Prepared to Weather a Storm
On Friday, April 28, 2017, the National Weather Service (NWS) in Dodge City predicted parts of Western Kansas would see wintry weather over the weekend. By Saturday morning, all of Wheatland Electric’s service territory in western Kansas was in a Winter Storm Warning.
The NWS predicted parts of western Kansas would see significant snow accumulations with tree limb damage and power outages likely. Heavy snow began falling Saturday morning resulting in scattered outages across Wheatland’s service territory. Snow continued to fall across much of southwest Kansas. The heaviest snow bands stretched from southwest of Ulysses to Scott City. Wheatland’s service territory experienced snowfall rates of 1 to 3 inches per hour. The snow shut down numerous roads Sunday in western Kansas. The National Weather Service in Dodge City said the snow amounts were “unprecedented” for so late in the season—16 to 20 inches fell. Howling winds accompanied the snow, gusting up to 70 mph. The storm dropped visibility to near zero and resulted in snowdrifts as high as 8 feet.
Wheatland suffered major damage to its system with more than 13,000 outages and 1,100 poles damaged. Restoration efforts lasted more than a month. All meters were restored with power on June 7, 2017. Life in Kansas is beautiful, and living in Kansas is a constant reminder of the awesome power of “Mother Nature.” From thunderstorms and lightning, to tornadoes and blizzards, dangerous storms can occur at any time of the year and can be devastating to homes, properties and lives.
These storms can also take down power lines. We want you to be prepared for storms and a possible power outage. It doesn’t take a lot of time or money to prepare for a storm, but it does require some planning before the storm hits.
“Being safe around electricity is something you should focus on year-round,” said QUINTEN WHEELER, manager of safety and compliance at Wheatland Electric. “The best way to cope with a storm is to be prepared before it strikes.”
How to Stay Safe
Wheatland wants you to know how to stay safe until power can be restored. We recommend taking the following safety precautions:
- Never enter a flooded basement if electrical outlets are submerged. The water could be energized.
- Do not turn power off if you must stand in water to do so. Call your electric utility, and have them turn off power at the meter.
- Before entering storm-damaged buildings, make sure electricity and gas are turned off.
- Do not use water-damaged electronics before properly restoring them. Electric motors in appliances should be cleaned and reconditioned before use. It may be necessary to replace some of your appliances and electronics. Have your water-damaged items inspected and approved by a professional before using them.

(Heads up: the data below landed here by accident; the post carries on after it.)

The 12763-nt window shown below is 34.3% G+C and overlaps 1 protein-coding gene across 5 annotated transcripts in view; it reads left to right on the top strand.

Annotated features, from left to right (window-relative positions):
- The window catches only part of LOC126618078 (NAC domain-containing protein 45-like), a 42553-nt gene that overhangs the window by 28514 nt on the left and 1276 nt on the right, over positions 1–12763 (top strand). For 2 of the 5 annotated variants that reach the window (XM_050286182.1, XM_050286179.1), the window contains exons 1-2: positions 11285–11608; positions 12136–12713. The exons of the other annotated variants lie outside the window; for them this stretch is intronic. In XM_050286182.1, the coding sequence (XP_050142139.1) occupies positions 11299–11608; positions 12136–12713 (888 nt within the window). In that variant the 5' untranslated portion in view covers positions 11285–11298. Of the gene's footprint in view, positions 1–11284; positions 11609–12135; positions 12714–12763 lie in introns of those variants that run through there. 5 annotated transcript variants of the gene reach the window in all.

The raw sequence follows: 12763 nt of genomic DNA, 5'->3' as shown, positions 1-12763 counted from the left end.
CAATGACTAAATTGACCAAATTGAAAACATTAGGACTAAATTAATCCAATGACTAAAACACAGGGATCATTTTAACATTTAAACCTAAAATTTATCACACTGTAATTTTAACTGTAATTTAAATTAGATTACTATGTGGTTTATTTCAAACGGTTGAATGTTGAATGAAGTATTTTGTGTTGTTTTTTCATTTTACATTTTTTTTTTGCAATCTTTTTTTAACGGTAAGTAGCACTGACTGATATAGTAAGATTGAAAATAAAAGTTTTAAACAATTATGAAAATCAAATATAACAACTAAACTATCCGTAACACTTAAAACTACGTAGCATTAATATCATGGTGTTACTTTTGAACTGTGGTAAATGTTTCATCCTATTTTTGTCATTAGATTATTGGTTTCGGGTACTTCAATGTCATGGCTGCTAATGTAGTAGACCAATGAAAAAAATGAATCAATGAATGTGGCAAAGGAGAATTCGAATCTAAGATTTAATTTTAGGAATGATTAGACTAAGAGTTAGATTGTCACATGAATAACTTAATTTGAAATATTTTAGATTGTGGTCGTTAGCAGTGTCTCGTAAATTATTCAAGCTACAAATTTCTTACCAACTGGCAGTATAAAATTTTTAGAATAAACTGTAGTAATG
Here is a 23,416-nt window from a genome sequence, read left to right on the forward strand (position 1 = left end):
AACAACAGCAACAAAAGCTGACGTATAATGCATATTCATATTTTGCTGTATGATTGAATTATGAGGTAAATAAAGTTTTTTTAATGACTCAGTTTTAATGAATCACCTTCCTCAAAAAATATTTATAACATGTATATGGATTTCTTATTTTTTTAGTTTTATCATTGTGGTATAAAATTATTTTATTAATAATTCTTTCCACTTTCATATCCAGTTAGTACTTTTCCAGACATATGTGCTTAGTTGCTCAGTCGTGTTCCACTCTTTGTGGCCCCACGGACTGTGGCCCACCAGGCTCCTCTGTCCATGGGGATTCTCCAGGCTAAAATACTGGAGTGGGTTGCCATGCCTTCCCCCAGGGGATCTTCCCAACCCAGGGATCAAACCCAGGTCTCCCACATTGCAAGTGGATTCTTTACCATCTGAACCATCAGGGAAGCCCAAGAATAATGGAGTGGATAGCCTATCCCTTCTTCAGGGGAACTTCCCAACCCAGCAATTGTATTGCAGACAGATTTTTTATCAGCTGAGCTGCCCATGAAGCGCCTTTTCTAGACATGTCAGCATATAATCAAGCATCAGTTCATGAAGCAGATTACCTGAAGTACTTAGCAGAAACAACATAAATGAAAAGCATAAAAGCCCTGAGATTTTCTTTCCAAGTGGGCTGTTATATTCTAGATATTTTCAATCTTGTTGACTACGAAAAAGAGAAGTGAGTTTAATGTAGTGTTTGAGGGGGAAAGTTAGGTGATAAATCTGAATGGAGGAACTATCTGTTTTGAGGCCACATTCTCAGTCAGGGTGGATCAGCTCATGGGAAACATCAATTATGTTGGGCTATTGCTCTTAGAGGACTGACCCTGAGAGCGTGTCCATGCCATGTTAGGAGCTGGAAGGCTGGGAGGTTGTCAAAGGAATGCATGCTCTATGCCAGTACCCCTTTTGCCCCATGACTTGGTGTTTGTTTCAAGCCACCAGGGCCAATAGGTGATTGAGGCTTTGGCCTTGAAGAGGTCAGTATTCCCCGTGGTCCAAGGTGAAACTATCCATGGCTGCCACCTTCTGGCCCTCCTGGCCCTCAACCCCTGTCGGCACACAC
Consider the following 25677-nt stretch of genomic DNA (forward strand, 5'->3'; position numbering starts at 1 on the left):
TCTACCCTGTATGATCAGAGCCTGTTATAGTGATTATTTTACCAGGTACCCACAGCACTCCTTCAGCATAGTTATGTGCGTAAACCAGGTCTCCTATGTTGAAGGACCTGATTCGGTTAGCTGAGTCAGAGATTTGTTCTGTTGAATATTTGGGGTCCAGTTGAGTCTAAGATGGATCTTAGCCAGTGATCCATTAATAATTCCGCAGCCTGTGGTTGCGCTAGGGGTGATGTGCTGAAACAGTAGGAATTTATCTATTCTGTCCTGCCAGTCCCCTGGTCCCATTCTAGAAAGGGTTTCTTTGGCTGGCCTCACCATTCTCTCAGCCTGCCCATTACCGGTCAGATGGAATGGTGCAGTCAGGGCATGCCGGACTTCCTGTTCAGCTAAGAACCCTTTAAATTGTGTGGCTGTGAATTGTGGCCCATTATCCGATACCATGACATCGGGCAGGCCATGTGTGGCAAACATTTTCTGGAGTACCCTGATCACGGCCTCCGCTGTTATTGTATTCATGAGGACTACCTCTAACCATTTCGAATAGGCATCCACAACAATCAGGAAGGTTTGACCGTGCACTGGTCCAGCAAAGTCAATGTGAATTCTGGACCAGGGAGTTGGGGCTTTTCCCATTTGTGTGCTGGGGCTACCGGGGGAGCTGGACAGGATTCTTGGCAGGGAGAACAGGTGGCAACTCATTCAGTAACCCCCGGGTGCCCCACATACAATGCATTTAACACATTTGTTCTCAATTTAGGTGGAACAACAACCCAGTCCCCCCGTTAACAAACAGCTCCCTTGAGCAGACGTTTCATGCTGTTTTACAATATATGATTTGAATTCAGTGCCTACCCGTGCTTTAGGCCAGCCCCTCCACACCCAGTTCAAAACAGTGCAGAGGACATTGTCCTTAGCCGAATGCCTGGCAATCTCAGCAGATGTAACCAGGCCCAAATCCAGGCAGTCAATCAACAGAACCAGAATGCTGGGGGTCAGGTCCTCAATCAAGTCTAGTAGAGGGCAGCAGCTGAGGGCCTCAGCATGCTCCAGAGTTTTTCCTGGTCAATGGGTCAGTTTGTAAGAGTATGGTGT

- If you clean-up outdoors after a storm, do not use electronic equipment in wet conditions.
To help you get through, have a storm kit prepared. Keep the kit in a cool, dry place, and make sure all members of the family know where it is.
Be Aware of Downed Powerlines
Storm preparedness also means knowing what to do if you encounter downed power lines. Here are some tips to help you stay safe:
- Just because power lines don’t appear energized does not mean they are dead. Every downed power line is potentially energized and dangerous until utility crews arrive on the scene to ensure power has been cut off. Downed power lines, stray wires, and debris in contact with them all have the potential to deliver a fatal shock. Stay far away and keep others away from downed power lines.
- If you see a downed power line, move away from the line and anything touching it.
- The proper way to move away from the line is to shuffle with small steps, keeping your feet together and on the ground at all times. This will minimize the potential for a strong electric shock. Electricity wants to move from a high voltage zone to a low voltage one—and it could do that through your body.
- Do not drive over downed lines.
- If you are in a vehicle that is in contact with a downed line, stay in the vehicle. Honk your horn for help and tell others to stay away from your vehicle.
- If you must leave your vehicle because it’s on fire, jump out of the vehicle with both feet together and avoid making contact with the energized vehicle and the ground at the same time. This way you avoid being the path of electricity from the vehicle to the earth.
Being prepared in the event of inclement weather and potential power outages is key in keeping your family safe and comfortable.